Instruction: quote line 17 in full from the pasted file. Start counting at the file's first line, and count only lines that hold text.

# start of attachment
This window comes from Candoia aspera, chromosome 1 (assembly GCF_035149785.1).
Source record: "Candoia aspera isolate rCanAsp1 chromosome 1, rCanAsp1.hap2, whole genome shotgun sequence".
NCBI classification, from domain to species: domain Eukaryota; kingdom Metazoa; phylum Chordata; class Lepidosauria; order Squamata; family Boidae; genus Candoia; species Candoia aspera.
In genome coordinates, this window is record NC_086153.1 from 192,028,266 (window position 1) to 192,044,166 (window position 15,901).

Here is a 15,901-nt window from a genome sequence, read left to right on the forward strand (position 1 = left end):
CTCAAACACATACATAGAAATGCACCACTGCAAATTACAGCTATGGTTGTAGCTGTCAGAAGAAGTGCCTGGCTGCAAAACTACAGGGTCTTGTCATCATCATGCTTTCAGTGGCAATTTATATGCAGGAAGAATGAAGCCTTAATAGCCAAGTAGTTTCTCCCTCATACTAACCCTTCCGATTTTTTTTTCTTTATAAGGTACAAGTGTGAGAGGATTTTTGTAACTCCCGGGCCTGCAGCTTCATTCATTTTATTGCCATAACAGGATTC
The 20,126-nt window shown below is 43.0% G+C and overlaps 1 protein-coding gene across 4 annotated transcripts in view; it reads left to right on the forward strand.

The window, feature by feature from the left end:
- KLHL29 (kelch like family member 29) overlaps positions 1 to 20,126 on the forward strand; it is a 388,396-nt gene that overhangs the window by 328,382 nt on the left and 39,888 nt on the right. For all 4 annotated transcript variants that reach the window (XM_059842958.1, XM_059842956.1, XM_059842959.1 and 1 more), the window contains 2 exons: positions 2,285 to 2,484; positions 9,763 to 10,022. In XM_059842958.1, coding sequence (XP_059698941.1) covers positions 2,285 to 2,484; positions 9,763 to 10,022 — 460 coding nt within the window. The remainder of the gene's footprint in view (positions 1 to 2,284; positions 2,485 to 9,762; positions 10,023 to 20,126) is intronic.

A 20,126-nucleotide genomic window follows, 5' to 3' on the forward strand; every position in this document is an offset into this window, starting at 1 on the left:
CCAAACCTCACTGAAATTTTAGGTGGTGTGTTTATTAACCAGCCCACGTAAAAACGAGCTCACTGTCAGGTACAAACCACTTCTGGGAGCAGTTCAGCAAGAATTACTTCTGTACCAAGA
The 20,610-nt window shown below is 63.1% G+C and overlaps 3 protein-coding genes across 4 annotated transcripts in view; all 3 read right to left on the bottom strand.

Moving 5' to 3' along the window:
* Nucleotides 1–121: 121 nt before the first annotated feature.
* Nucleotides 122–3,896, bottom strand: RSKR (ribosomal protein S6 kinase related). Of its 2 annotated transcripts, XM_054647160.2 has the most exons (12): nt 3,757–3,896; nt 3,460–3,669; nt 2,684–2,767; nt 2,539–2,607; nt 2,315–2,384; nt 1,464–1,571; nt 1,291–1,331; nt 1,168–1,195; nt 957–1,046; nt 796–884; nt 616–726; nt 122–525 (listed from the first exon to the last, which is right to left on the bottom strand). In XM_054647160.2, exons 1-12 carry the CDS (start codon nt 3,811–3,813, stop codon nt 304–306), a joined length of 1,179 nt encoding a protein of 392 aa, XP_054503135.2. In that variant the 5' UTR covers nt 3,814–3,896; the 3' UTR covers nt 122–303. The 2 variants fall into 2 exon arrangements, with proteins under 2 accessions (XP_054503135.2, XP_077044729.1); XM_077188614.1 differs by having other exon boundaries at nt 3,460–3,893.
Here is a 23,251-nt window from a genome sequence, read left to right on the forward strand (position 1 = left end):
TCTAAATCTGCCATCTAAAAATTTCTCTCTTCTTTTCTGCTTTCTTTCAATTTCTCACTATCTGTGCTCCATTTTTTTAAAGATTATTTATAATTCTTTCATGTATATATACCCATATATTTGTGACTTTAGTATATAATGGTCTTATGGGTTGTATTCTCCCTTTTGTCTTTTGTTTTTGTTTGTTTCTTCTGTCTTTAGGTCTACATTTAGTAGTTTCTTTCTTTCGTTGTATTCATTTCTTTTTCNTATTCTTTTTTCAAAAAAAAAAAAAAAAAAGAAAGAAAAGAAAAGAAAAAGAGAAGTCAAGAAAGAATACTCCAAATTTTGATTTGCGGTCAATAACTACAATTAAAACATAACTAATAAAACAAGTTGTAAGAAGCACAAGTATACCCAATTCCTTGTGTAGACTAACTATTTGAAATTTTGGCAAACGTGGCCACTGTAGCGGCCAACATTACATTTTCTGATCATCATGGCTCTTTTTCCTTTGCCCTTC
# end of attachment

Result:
TCTAAATCTGCCATCTAAAAATTTCTCTCTTCTTTTCTGCTTTCTTTCAATTTCTCACTATCTGTGCTCCATTTTTTTAAAGATTATTTATAATTCTTTCATGTATATATACCCATATATTTGTGACTTTAGTATATAATGGTCTTATGGGTTGTATTCTCCCTTTTGTCTTTTGTTTTTGTTTGTTTCTTCTGTCTTTAGGTCTACATTTAGTAGTTTCTTTCTTTCGTTGTATTCATTTCTTTTTCNTATTCTTTTTTCAAAAAAAAAAAAAAAAAAGAAAGAAAAGAAAAGAAAAAGAGAAGTCAAGAAAGAATACTCCAAATTTTGATTTGCGGTCAATAACTACAATTAAAACATAACTAATAAAACAAGTTGTAAGAAGCACAAGTATACCCAATTCCTTGTGTAGACTAACTATTTGAAATTTTGGCAAACGTGGCCACTGTAGCGGCCAACATTACATTTTCTGATCATCATGGCTCTTTTTCCTTTGCCCTTC